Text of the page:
35. 35. Update on 2009 Financing Plan • Completed issuance of $800mm senior notes in February 2009 Issuance split into two tranches – $350mm of bonds have a 6-year maturity and a coupon of 6.375% – $450mm of bonds have a 10-year maturity and a coupon of 7.375% – • Use of proceeds from senior notes Will repay $500mm of 6.875% senior notes that mature in May 2009 – Remaining proceeds for general corporate purposes, including repayment of all or a portion of – $300mm of outstanding borrowings on revolver Note that we repaid $385mm of senior notes that matured in November 2008 – Next senior note maturity is $600mm due in August 2010 – • Expect to issue up to $150mm of industrial revenue bonds in 2009, depending on market conditions, while repaying $80mm of maturities. We also expect to remarket approximately $350mm of tax exempt fixed rate put bonds in 2009 35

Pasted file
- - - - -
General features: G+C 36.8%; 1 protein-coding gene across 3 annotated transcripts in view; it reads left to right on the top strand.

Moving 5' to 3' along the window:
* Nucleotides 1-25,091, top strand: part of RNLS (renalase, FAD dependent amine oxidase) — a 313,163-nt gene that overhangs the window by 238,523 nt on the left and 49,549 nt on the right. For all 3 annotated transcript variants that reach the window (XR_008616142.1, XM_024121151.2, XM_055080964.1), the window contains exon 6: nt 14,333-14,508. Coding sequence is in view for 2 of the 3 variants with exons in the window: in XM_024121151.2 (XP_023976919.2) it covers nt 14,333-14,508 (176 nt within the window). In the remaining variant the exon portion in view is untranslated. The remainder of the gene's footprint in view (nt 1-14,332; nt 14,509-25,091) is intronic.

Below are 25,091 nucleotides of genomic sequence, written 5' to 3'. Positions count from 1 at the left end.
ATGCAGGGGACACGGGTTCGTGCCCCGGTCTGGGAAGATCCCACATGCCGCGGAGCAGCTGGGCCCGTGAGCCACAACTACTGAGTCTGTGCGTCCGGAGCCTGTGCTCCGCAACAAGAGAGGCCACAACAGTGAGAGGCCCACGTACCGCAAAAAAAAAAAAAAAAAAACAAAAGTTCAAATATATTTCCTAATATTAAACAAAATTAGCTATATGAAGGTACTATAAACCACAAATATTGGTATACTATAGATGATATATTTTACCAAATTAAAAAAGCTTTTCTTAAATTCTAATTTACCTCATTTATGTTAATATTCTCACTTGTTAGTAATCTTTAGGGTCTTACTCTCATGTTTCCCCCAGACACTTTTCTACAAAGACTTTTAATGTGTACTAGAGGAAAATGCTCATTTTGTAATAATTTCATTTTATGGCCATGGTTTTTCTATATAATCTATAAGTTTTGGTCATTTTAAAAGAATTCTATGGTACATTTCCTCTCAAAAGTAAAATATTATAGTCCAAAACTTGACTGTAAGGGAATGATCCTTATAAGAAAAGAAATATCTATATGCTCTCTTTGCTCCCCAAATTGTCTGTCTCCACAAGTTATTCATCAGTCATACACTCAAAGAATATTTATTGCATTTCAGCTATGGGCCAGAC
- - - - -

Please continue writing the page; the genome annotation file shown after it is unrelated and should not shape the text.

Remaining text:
36. 36. Maturities – Senior Notes $600 $600 $400 $ Millions $500 $200 $ Millions $400 $0 29 32 26 28 20 20 20 20 $300 Maturity Date $200 $100 $0 * 10 11 12 13 14 15 16 17 18 19 09 20 20 20 20 20 20 20 20 20 20 20 Maturity Date * Includes $500mm of senior notes that mature in May 2009 and will be repaid with Feb 2009 note issuance that matures in 2015 and 2019 36
  37. 37. Reconciliation of Certain Non-GAAP Measures 37